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It’s probably no stretch for me to say that I share a common frustration with other libertarians when I hear capitalism take the blame for all of the world’s economic woes. My Progressive Christians friends decry the economic systems that have been constructed in the past several hundred years as running counter to the kingdom of God. Their chastisement is aimed mostly at the predominantly capitalist United States and its economic domination over the world’s resources. Economic disparity is blamed on our empathy-free addiction to consumerism. Children in the developing world are slaves, so the narrative goes, so that we can have very nice things. If we weren’t so caught up in our stuff, they wouldn’t be slaves (to which I respond: no, but they’d be just as poor or worse!).

My blood pressure goes up every time I see somebody blame “capitalism” or “the free market” for social and economic problems. Maybe I should stop expecting Facebook memes to be intelligent and thought-provoking, especially if individuals posting them have spent fewer than ten seconds studying economics. But perhaps I should let go of my commitment to the ideal of capitalism and embrace whatever-it-is-that-frees-humanity. My friend Mike is one of “those people” who blames many social ills on capitalism. He and I have argued in circles about whether or not capitalism is to blame, and I have failed to convince him he’s using the wrong word.

What do we call the economic system of the United States?
Is it capitalism?
Crony capitalism?

Or maybe the better question is to ask, does it matter?

Shouldn’t our passion for liberty be able to withstand the poor reputation it has been given by others? Can we not be committed to liberty while also sharing a commitment to the common good? 

That last question might make some libertarians wince, because the phrase “common good” is often used by the Left to trump our commitment to individualism. But stop and think about it. One of the astounding facts of the 19th and 20th centuries is the phenomena that individuals acting in a (relatively free) market results in cooperation and the creation of wealth that opens the floodgates for the masses to rise out of poverty. A commitment to individualism is not a rejection of the common good.

Back to labels. Let’s take an example using Christianity. Many people blame Christianity on some of history’s greatest atrocities. Are they right to do so? Is it truly our heritage that Christians have killed people in the name of Christ? My honest response is, “Yes, it is.” At the same time, the individual persons in certain Christian sects who perpetuated violence and aggression do not represent what it means to be a true Christ-follower. In that sense, it is not the “Christian tradition” that carried out violence, but a misapplication of allegiance to the name of Christ.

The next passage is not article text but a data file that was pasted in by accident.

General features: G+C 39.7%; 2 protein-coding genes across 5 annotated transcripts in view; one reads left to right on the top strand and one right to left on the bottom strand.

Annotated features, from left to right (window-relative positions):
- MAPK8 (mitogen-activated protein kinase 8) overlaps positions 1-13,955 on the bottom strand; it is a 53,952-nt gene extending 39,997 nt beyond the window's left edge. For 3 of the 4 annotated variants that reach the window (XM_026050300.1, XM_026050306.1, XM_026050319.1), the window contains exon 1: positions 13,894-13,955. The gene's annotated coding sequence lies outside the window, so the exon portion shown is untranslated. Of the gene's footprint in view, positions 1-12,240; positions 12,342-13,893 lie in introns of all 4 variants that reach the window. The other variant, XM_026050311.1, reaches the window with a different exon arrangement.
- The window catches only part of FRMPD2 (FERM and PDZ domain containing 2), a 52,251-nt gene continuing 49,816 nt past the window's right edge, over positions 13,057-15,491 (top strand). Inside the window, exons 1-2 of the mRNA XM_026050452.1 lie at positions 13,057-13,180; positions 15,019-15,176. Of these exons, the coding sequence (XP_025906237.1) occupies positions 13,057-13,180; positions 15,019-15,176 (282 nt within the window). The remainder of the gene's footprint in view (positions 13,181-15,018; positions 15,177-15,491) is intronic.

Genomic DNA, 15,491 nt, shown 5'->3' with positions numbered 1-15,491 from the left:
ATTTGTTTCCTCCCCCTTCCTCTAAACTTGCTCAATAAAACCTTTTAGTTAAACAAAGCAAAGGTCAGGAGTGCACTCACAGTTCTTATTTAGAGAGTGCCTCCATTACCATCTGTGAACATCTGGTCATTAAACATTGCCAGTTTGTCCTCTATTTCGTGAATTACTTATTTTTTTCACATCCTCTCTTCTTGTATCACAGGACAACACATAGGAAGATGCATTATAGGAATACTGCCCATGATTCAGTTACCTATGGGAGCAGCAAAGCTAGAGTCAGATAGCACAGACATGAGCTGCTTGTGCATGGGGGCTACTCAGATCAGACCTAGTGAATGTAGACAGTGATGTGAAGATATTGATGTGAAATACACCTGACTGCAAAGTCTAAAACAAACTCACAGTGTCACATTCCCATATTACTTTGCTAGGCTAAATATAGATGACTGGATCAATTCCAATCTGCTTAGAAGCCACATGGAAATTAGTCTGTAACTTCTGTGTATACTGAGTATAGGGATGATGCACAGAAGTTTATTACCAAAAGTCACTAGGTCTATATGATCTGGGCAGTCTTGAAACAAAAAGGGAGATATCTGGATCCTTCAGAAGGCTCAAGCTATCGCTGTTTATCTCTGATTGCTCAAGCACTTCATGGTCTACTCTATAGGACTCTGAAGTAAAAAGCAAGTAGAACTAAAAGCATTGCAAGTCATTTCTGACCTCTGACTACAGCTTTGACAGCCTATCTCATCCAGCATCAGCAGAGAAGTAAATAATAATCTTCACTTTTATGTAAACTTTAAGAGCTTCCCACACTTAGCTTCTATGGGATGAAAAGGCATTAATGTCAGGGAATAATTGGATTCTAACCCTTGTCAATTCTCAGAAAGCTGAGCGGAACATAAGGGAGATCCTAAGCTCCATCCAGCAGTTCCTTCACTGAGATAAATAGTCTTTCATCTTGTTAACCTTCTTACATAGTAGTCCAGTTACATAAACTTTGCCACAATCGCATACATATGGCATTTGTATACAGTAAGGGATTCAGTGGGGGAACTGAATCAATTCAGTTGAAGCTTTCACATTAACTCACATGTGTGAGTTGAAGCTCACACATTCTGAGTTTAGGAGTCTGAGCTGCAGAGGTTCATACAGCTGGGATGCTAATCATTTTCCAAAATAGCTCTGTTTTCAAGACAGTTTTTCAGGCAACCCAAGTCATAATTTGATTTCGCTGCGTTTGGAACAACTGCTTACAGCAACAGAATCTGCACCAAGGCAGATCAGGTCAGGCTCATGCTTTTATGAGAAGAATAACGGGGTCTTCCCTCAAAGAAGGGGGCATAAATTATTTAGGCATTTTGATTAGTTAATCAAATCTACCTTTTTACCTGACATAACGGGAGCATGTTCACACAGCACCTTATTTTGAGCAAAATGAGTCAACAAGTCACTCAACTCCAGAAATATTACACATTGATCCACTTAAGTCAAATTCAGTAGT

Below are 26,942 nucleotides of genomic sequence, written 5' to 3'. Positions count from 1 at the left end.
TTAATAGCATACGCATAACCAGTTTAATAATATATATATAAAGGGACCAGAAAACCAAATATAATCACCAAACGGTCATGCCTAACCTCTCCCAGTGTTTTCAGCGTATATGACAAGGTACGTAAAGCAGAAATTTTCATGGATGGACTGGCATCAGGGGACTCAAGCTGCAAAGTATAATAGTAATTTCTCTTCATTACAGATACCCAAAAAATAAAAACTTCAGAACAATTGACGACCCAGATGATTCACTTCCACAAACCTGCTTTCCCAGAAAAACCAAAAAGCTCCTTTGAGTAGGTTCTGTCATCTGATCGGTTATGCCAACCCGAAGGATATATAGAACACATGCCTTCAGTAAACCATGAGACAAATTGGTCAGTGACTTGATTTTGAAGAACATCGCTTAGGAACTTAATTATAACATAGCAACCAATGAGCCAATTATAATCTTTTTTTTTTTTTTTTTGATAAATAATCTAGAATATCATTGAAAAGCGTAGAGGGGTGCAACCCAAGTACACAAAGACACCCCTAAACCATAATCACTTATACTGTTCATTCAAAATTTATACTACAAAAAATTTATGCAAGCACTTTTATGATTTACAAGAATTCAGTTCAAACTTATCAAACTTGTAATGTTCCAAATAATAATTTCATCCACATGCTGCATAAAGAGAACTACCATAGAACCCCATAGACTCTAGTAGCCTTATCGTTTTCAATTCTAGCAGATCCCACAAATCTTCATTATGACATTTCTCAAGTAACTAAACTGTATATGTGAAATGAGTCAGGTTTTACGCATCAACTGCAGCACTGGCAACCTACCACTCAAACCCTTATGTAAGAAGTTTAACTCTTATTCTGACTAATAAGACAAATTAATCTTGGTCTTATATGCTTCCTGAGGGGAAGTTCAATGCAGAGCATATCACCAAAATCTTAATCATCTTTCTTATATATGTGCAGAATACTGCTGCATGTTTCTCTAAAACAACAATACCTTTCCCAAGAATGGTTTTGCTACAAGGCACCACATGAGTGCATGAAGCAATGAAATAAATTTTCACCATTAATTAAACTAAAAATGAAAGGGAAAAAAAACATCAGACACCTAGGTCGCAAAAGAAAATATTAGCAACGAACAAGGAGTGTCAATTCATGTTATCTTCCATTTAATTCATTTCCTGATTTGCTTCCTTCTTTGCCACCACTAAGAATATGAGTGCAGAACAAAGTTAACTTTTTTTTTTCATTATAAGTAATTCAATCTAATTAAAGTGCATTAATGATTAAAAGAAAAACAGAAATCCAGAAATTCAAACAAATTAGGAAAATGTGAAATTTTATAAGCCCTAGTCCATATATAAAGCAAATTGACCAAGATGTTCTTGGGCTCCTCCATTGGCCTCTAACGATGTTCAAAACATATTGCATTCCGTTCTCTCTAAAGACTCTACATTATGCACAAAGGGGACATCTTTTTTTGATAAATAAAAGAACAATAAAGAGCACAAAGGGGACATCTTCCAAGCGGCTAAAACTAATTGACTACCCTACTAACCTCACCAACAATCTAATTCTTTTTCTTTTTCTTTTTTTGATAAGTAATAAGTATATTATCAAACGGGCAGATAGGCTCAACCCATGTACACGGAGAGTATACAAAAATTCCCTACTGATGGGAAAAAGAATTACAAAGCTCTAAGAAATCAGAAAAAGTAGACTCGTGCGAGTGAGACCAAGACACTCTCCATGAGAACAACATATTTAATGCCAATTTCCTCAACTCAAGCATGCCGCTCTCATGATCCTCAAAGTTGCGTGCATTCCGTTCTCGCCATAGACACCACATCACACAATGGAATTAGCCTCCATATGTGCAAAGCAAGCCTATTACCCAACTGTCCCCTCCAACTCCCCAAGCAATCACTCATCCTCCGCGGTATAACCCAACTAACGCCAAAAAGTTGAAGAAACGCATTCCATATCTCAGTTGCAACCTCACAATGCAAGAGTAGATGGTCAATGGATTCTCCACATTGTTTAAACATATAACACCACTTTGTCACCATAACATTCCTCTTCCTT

We must be free to both reject those parts of our tradition that stray from the ideal while simultaneously admitting that those stories are part of our historic identity, for better or worse.

I think the same should be true for libertarians. We can and should both espouse what real free markets ought to look like while at the same time admitting that some individual advocates of capitalism have abused their own freedom to suppress the freedoms of others (think Federal Reserve or corporate welfare). Under certain types of manipulated market conditions, it is no wonder “capitalism” hasn’t quite worked out as well as we would expect. It is not that we believe capitalism has been tried and has failed, but we recognize society’s inability to apply liberty consistently. It’s no secret that some who are successful can buy political power to manipulate markets, so it is no surprise that such a “market capitalism” has negative outcomes.

I’ve long maintained that Progressive Christians and Libertarian Christians have more in common than either would like to admit. What makes them feel so far apart is that both have distinct spheres of language (simplistically state: collectivist vs. individualist). That’s not a small hurdle to overcome. It would take good listening skills and long conversations to overcome it indeed! But consider this: both groups reject economic domination of one class of people over another. Both abhor war. Both cry out against Big Business and are sick of corporate welfare. That’s a lot of common ground, isn’t it?

Whether one wants to throw out capitalism (the system) or let go of “capitalism” (the name), the common good can be a common goal. (Anarchists, take a deep breath!) Yes, there are competing theories on how to get there. But that’s where the fun begins. That’s where we get to wrestle with the details and the empirical data. That’s how we keep the Great Conversation moving forward. Here’s a starter conversation: can Libertarian Christians admit that “societal sins” are real and can be addressed by a consistent ethic of liberty? And can Progressive Christians admit that a monopoly (the State) is not the best way to address and fix those sins?

Many libertarian and free-market economists offer a unique perspective to social problems. Like Art Carden, we believe that “the important question in social science is not really evaluating the moral quality of the outcome, but evaluating the institutions that produce the outcome.” And we stand with F.A. Hayek in affirming that “the curious task of economics is to demonstrate to men how little they really know about what they imagine they can design.”